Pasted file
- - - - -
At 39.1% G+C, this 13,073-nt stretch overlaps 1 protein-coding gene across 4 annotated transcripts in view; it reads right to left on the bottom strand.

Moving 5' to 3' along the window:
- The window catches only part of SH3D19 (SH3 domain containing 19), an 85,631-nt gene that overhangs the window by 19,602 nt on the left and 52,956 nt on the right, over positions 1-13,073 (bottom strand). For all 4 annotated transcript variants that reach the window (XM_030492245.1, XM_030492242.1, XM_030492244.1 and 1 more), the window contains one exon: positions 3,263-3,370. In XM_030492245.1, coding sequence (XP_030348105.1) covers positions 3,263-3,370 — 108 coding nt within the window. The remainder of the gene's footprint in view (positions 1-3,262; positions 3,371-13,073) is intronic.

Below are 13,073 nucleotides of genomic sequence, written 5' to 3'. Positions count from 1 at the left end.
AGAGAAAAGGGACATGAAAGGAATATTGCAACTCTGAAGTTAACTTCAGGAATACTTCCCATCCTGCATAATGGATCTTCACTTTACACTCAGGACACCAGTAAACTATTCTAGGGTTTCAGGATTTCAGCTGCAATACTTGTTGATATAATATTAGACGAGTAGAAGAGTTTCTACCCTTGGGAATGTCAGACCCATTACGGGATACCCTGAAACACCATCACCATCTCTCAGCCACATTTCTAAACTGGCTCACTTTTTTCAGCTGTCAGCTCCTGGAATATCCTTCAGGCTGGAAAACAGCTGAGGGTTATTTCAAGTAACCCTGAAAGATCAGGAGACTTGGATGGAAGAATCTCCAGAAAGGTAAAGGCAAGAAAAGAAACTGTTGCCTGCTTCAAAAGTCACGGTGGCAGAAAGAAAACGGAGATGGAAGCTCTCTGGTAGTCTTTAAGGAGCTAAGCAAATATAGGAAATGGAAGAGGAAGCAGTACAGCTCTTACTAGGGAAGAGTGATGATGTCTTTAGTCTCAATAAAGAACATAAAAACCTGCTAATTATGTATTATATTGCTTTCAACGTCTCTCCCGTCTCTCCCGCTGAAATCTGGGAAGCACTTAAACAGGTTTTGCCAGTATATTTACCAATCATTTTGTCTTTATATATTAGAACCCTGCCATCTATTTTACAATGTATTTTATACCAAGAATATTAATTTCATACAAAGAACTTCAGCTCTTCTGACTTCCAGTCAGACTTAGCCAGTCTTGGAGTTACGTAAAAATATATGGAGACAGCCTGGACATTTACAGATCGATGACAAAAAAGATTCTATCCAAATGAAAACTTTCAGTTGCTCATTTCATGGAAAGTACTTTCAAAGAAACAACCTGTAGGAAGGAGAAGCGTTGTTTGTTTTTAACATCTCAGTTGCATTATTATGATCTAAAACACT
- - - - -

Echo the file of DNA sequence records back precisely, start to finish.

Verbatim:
At 39.1% G+C, this 13,073-nt stretch overlaps 1 protein-coding gene across 4 annotated transcripts in view; it reads right to left on the bottom strand.

Moving 5' to 3' along the window:
- The window catches only part of SH3D19 (SH3 domain containing 19), an 85,631-nt gene that overhangs the window by 19,602 nt on the left and 52,956 nt on the right, over positions 1-13,073 (bottom strand). For all 4 annotated transcript variants that reach the window (XM_030492245.1, XM_030492242.1, XM_030492244.1 and 1 more), the window contains one exon: positions 3,263-3,370. In XM_030492245.1, coding sequence (XP_030348105.1) covers positions 3,263-3,370 — 108 coding nt within the window. The remainder of the gene's footprint in view (positions 1-3,262; positions 3,371-13,073) is intronic.

Below are 13,073 nucleotides of genomic sequence, written 5' to 3'. Positions count from 1 at the left end.
AGAGAAAAGGGACATGAAAGGAATATTGCAACTCTGAAGTTAACTTCAGGAATACTTCCCATCCTGCATAATGGATCTTCACTTTACACTCAGGACACCAGTAAACTATTCTAGGGTTTCAGGATTTCAGCTGCAATACTTGTTGATATAATATTAGACGAGTAGAAGAGTTTCTACCCTTGGGAATGTCAGACCCATTACGGGATACCCTGAAACACCATCACCATCTCTCAGCCACATTTCTAAACTGGCTCACTTTTTTCAGCTGTCAGCTCCTGGAATATCCTTCAGGCTGGAAAACAGCTGAGGGTTATTTCAAGTAACCCTGAAAGATCAGGAGACTTGGATGGAAGAATCTCCAGAAAGGTAAAGGCAAGAAAAGAAACTGTTGCCTGCTTCAAAAGTCACGGTGGCAGAAAGAAAACGGAGATGGAAGCTCTCTGGTAGTCTTTAAGGAGCTAAGCAAATATAGGAAATGGAAGAGGAAGCAGTACAGCTCTTACTAGGGAAGAGTGATGATGTCTTTAGTCTCAATAAAGAACATAAAAACCTGCTAATTATGTATTATATTGCTTTCAACGTCTCTCCCGTCTCTCCCGCTGAAATCTGGGAAGCACTTAAACAGGTTTTGCCAGTATATTTACCAATCATTTTGTCTTTATATATTAGAACCCTGCCATCTATTTTACAATGTATTTTATACCAAGAATATTAATTTCATACAAAGAACTTCAGCTCTTCTGACTTCCAGTCAGACTTAGCCAGTCTTGGAGTTACGTAAAAATATATGGAGACAGCCTGGACATTTACAGATCGATGACAAAAAAGATTCTATCCAAATGAAAACTTTCAGTTGCTCATTTCATGGAAAGTACTTTCAAAGAAACAACCTGTAGGAAGGAGAAGCGTTGTTTGTTTTTAACATCTCAGTTGCATTATTATGATCTAAAACACT